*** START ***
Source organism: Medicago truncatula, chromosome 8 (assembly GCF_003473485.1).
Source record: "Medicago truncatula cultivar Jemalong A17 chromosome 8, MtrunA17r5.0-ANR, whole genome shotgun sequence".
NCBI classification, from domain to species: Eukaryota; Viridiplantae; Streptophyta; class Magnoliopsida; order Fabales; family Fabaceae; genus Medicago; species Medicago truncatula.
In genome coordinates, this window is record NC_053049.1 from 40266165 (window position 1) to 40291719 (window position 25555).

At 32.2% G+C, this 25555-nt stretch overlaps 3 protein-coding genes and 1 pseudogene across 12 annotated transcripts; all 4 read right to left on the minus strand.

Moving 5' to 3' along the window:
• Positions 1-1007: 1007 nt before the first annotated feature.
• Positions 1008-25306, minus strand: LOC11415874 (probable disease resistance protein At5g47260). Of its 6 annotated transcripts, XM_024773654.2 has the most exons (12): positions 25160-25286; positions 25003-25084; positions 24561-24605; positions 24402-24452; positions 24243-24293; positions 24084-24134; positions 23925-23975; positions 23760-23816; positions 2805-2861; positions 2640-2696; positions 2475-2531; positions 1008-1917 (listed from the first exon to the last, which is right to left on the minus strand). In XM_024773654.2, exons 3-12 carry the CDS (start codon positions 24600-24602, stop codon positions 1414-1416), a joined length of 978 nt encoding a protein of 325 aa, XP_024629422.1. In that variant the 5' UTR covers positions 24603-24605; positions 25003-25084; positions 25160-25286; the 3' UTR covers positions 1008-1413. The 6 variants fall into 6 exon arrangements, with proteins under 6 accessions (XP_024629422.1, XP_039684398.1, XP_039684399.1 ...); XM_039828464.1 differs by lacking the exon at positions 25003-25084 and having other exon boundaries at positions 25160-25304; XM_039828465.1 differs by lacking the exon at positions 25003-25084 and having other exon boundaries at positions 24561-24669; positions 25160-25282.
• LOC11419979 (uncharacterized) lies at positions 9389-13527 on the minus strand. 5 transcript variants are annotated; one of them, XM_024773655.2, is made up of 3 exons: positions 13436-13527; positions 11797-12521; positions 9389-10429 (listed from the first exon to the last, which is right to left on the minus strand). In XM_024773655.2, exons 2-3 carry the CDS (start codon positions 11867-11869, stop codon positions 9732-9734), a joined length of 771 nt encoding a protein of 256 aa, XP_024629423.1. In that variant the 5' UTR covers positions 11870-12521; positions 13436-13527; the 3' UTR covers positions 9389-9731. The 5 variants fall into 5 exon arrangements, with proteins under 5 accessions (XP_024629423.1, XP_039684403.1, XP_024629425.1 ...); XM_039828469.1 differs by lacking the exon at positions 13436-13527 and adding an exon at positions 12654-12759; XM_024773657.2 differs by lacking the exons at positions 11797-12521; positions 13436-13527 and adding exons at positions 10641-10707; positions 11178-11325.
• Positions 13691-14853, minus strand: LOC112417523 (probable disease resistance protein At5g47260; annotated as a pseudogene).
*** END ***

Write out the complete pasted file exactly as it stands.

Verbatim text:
Source organism: Medicago truncatula, chromosome 8 (assembly GCF_003473485.1).
Source record: "Medicago truncatula cultivar Jemalong A17 chromosome 8, MtrunA17r5.0-ANR, whole genome shotgun sequence".
NCBI classification, from domain to species: Eukaryota; Viridiplantae; Streptophyta; class Magnoliopsida; order Fabales; family Fabaceae; genus Medicago; species Medicago truncatula.
In genome coordinates, this window is record NC_053049.1 from 40266165 (window position 1) to 40291719 (window position 25555).

At 32.2% G+C, this 25555-nt stretch overlaps 3 protein-coding genes and 1 pseudogene across 12 annotated transcripts; all 4 read right to left on the minus strand.

Moving 5' to 3' along the window:
• Positions 1-1007: 1007 nt before the first annotated feature.
• Positions 1008-25306, minus strand: LOC11415874 (probable disease resistance protein At5g47260). Of its 6 annotated transcripts, XM_024773654.2 has the most exons (12): positions 25160-25286; positions 25003-25084; positions 24561-24605; positions 24402-24452; positions 24243-24293; positions 24084-24134; positions 23925-23975; positions 23760-23816; positions 2805-2861; positions 2640-2696; positions 2475-2531; positions 1008-1917 (listed from the first exon to the last, which is right to left on the minus strand). In XM_024773654.2, exons 3-12 carry the CDS (start codon positions 24600-24602, stop codon positions 1414-1416), a joined length of 978 nt encoding a protein of 325 aa, XP_024629422.1. In that variant the 5' UTR covers positions 24603-24605; positions 25003-25084; positions 25160-25286; the 3' UTR covers positions 1008-1413. The 6 variants fall into 6 exon arrangements, with proteins under 6 accessions (XP_024629422.1, XP_039684398.1, XP_039684399.1 ...); XM_039828464.1 differs by lacking the exon at positions 25003-25084 and having other exon boundaries at positions 25160-25304; XM_039828465.1 differs by lacking the exon at positions 25003-25084 and having other exon boundaries at positions 24561-24669; positions 25160-25282.
• LOC11419979 (uncharacterized) lies at positions 9389-13527 on the minus strand. 5 transcript variants are annotated; one of them, XM_024773655.2, is made up of 3 exons: positions 13436-13527; positions 11797-12521; positions 9389-10429 (listed from the first exon to the last, which is right to left on the minus strand). In XM_024773655.2, exons 2-3 carry the CDS (start codon positions 11867-11869, stop codon positions 9732-9734), a joined length of 771 nt encoding a protein of 256 aa, XP_024629423.1. In that variant the 5' UTR covers positions 11870-12521; positions 13436-13527; the 3' UTR covers positions 9389-9731. The 5 variants fall into 5 exon arrangements, with proteins under 5 accessions (XP_024629423.1, XP_039684403.1, XP_024629425.1 ...); XM_039828469.1 differs by lacking the exon at positions 13436-13527 and adding an exon at positions 12654-12759; XM_024773657.2 differs by lacking the exons at positions 11797-12521; positions 13436-13527 and adding exons at positions 10641-10707; positions 11178-11325.
• Positions 13691-14853, minus strand: LOC112417523 (probable disease resistance protein At5g47260; annotated as a pseudogene).